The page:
Anyone seeking evidence of creeping Islamist radicalization in Egypt under President Abdel Fattah el-Sisi’s repressive regime need look no further than the bombing of the Coptic Orthodox church in Cairo on December 10. The attack, for which the Islamic State (also known as ISIS) claimed responsibility, killed 25 and wounded around 50. The suspected suicide bomber, 22-year-old Mahmoud Shafiq Mohamed Moustafa, had been arrested in 2014 by Egypt’s security forces when he and one of his classmates were passing by a protest for the opposition. He was tortured and spent a year in prison without being charged with any real crimes, according to one of his lawyers. Moustafa’s path to radicalization reveals the ease with which extremists capitalize on Sisi’s repressive policies to draw support from young Egyptians.
Although political and social scientists have extensively debated the causality between state repression and radicalization, there is ample evidence that the two are correlated in the cases of Algeria, Chechnya, Egypt, and Libya. In some cases, such as China, Kazakhstan, and Iraq under Saddam Hussein, scholars have found that severe repression can reduce dissension and rebellion. In others, such as Egypt, it provokes radical and violent behavior.
Egypt has a long history of terrorism and political violence, which began in the early 1970s and continued until the end of the 1990s. However, it has now reached a level unseen in over two decades. Since Sisi assumed the presidency in 2014, terrorists have bombed security buildings, assassinated senior officials and military personnel, destroyed military vehicles, and kidnapped and executed both soldiers and civilians. According to different documented reports, the number of casualties and attacks has soared in the past two years. As the Global Terrorism Index notes, terrorism in Egypt is at its highest level since 2000. “In 2015 there were 662 deaths, an increase of 260 percent, from 2014. In contrast, from 2000 to 2012, the most deaths recorded in one year was 92, which was in 2005.”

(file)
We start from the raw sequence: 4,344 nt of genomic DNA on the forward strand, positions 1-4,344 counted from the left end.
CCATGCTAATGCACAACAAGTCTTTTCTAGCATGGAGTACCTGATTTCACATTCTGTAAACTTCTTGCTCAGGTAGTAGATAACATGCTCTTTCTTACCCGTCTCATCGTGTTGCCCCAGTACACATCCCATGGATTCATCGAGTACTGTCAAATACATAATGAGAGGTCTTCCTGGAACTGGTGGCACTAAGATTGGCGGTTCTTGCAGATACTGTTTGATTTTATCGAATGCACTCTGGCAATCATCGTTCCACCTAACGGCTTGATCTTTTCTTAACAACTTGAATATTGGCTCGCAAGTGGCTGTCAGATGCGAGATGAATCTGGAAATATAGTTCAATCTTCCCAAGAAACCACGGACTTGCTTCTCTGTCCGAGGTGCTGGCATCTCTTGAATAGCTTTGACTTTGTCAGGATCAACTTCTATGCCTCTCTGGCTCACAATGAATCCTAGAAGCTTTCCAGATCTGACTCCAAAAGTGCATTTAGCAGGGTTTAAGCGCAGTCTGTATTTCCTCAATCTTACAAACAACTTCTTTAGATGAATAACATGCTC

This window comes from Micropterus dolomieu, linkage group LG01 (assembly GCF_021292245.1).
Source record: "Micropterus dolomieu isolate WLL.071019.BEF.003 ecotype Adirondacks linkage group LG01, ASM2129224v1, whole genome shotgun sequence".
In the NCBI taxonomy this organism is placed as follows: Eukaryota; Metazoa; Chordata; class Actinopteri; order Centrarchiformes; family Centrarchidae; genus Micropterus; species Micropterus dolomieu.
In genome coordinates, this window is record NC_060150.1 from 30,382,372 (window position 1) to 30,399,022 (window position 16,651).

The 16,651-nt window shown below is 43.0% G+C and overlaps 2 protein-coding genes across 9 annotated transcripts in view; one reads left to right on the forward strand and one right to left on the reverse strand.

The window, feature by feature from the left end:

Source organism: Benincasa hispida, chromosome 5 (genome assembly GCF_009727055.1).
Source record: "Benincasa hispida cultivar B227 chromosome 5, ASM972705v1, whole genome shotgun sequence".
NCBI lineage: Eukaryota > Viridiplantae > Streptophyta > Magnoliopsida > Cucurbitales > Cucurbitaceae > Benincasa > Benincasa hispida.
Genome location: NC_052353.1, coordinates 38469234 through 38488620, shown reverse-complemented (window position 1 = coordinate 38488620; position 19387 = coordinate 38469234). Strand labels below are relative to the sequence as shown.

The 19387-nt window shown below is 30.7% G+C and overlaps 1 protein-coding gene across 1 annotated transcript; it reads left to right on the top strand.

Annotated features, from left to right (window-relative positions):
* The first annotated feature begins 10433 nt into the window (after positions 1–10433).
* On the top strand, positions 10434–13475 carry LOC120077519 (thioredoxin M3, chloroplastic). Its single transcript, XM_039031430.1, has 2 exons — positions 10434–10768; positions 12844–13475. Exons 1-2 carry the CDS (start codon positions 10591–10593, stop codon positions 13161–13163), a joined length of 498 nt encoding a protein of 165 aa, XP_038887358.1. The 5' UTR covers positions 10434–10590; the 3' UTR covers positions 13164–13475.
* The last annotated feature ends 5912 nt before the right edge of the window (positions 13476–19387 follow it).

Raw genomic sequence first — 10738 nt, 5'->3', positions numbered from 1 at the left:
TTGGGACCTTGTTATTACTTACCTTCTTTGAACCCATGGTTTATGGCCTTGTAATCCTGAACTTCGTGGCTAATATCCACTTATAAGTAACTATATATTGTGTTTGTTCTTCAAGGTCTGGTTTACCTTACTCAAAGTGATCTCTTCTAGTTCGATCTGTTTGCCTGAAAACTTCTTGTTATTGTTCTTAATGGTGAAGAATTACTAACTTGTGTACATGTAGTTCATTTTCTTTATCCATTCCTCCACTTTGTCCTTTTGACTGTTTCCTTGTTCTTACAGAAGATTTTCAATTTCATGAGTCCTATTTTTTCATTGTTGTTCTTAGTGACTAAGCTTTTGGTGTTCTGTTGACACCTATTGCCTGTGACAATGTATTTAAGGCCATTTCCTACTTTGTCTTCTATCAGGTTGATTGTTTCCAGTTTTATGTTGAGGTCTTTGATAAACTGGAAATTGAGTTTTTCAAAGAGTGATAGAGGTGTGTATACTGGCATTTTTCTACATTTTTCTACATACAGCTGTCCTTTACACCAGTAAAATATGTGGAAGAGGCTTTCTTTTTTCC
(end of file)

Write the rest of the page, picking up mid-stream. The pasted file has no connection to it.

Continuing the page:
Sisi’s unprecedented repression of peaceful and nonviolent opposition has created a fertile environment Wilayat Sinai, ISIS’ Egyptian offshoot. Before the July 2013 coup, the group (originally called Ansar Beit al-Maqdis) had focused its operations in Sinai and was mainly targeting Israel. However, after the coup, it extended its operations to Egypt’s mainland, where it consistently targeted regime officials and security forces. Its attacks have drained the Sisi administration’s resources and hurt its public image as a powerful and stable regime.
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